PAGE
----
Colorado State University
John K. Stille Chair in Chemistry, Millennial Professor of Polymer Science and Sustainability
Wednesday, October 2, 2019
Current practices in the generation and disposal of synthetic polymeric materials are largely unsustainable and also causing severe worldwide polymer pollution and enormous materials value losses to the economy. Several solutions have been intensively pursued to address this global challenge but the current solutions suffer from either significant materials value and quality losses or unintended environmental consequences. The development of chemically recyclable polymers that can be completely and repeatedly depolymerized back to their building-block monomers for virgin-quality polymer reproduction provides a practical approach to achieving a circular materials economy and addressing polymer pollution. However, realizing such sustainable polymers must meet three challenges: energy cost, depolymerization selectivity, and depolymerizability/performance tradeoffs.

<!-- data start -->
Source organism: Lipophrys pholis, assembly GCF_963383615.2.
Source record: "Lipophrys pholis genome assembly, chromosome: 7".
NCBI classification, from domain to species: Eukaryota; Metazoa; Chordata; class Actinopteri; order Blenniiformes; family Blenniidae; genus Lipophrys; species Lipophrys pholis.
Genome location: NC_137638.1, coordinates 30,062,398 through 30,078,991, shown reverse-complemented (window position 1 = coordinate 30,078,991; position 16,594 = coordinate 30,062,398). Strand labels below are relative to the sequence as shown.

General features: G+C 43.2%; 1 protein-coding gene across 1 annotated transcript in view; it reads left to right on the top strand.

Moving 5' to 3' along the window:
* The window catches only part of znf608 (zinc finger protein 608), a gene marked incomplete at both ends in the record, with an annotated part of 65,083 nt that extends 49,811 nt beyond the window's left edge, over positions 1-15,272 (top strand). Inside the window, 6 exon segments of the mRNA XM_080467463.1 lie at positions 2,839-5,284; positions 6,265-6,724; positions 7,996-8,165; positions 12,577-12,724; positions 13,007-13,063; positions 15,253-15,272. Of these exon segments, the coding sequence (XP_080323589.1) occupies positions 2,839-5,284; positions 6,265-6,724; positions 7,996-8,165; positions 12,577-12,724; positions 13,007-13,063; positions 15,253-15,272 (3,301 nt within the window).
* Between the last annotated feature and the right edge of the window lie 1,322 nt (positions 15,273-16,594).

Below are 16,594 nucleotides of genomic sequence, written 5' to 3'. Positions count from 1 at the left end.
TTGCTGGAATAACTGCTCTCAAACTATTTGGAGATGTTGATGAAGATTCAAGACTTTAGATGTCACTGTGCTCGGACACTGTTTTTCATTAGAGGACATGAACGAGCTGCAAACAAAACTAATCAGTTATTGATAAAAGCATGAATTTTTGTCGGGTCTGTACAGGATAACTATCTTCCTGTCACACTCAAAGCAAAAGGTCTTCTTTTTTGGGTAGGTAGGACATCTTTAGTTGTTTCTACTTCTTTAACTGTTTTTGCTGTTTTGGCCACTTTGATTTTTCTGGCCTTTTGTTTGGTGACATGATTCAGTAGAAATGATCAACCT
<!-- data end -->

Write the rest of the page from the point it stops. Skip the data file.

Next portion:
Centering on addressing the above identified challenges, this presentation will describe recent advances made in this field. In particular, the seminar will focus on the chemical synthesis of stereoperfect, highly crystalline and high-molecular-weight bacterial polyesters with a closed-loop chemical life cycle, as well as the discovery of infinitely recyclable plastics that are not only thermally and mechanically robust to be practically useful but also thermally and/or chemically depolymerizable with quantitative selectivity for clean monomer recovery and polymer reproduction under cost-effective polymer production and deconstruction conditions.